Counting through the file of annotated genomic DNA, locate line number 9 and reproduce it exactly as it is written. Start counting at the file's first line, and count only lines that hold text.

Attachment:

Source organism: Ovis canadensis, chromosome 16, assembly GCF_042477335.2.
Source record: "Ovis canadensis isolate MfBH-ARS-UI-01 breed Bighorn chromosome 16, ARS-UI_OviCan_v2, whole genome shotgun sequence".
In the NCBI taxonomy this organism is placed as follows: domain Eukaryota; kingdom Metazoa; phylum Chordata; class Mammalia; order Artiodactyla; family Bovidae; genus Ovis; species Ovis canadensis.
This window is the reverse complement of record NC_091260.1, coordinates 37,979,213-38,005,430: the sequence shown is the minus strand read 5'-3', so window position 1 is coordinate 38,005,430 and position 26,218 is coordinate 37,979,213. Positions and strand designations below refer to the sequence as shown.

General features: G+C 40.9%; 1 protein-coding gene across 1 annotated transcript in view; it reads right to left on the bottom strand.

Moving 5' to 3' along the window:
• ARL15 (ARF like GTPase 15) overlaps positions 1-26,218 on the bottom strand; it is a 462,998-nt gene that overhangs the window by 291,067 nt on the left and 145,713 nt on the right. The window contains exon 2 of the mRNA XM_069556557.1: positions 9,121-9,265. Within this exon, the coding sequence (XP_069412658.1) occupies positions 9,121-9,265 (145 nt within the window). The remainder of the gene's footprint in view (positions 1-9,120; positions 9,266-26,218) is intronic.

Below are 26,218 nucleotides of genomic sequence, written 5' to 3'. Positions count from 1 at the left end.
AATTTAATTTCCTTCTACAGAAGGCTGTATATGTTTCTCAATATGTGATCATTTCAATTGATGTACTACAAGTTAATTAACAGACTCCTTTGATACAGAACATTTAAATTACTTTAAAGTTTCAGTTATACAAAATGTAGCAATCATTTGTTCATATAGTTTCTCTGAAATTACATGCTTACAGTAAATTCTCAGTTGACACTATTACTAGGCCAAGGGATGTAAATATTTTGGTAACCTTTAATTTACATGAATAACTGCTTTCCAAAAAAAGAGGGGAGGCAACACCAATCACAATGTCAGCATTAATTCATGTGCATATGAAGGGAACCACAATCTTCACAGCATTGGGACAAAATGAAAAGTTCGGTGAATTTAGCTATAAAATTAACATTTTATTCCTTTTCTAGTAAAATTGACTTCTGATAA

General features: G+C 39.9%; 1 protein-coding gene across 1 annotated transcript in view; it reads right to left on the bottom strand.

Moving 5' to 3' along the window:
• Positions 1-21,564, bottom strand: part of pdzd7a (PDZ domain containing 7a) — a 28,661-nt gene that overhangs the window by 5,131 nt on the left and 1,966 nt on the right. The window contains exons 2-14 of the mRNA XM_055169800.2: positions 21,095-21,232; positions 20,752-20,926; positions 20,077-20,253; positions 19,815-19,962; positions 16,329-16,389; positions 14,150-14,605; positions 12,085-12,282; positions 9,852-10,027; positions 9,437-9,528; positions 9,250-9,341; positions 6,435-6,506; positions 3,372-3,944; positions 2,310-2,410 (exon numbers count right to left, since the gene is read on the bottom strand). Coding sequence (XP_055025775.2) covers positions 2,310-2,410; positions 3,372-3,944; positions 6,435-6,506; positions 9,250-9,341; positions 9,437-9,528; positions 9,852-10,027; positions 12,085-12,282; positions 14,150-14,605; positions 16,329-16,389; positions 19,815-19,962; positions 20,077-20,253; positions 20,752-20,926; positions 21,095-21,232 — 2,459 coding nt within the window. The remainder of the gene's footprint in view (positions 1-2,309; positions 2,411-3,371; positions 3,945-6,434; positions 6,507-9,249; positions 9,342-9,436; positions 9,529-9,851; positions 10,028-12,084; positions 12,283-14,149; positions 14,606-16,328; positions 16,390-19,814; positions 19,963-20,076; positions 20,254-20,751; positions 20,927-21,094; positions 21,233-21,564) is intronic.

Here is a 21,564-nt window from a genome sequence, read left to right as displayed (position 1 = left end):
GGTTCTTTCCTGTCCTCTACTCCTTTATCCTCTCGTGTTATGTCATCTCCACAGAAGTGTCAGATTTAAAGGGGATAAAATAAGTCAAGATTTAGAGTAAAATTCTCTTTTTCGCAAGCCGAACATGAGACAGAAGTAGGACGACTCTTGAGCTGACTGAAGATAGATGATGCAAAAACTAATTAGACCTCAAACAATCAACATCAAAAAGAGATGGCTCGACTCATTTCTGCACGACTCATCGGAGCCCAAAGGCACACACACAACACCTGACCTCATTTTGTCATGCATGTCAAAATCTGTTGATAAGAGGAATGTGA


AATTTAATTTCCTTCTACAGAAGGCTGTATATGTTTCTCAATATGTGATCATTTCAATTGATGTACTACAAGTTAATTAACAGACTCCTTTGATACAGAACATTTAAATTACTTTAAAGTTTCAGTTATACAAAATGTAGCAATCATTTGTTCATATAGTTTCTCTGAAATTACATGCTTACAGTAAATTCTCAGTTGACACTATTACTAGGCCAAGGGATGTAAATATTTTGGTAACCTTTAATTTACATGAATAACTGCTTTCCAAAAAAAGAGGGGAGGCAACACCAATCACAATGTCAGCATTAATTCATGTGCATATGAAGGGAACCACAATCTTCACAGCATTGGGACAAAATGAAAAGTTCGGTGAATTTAGCTATAAAATTAACATTTTATTCCTTTTCTAGTAAAATTGACTTCTGATAA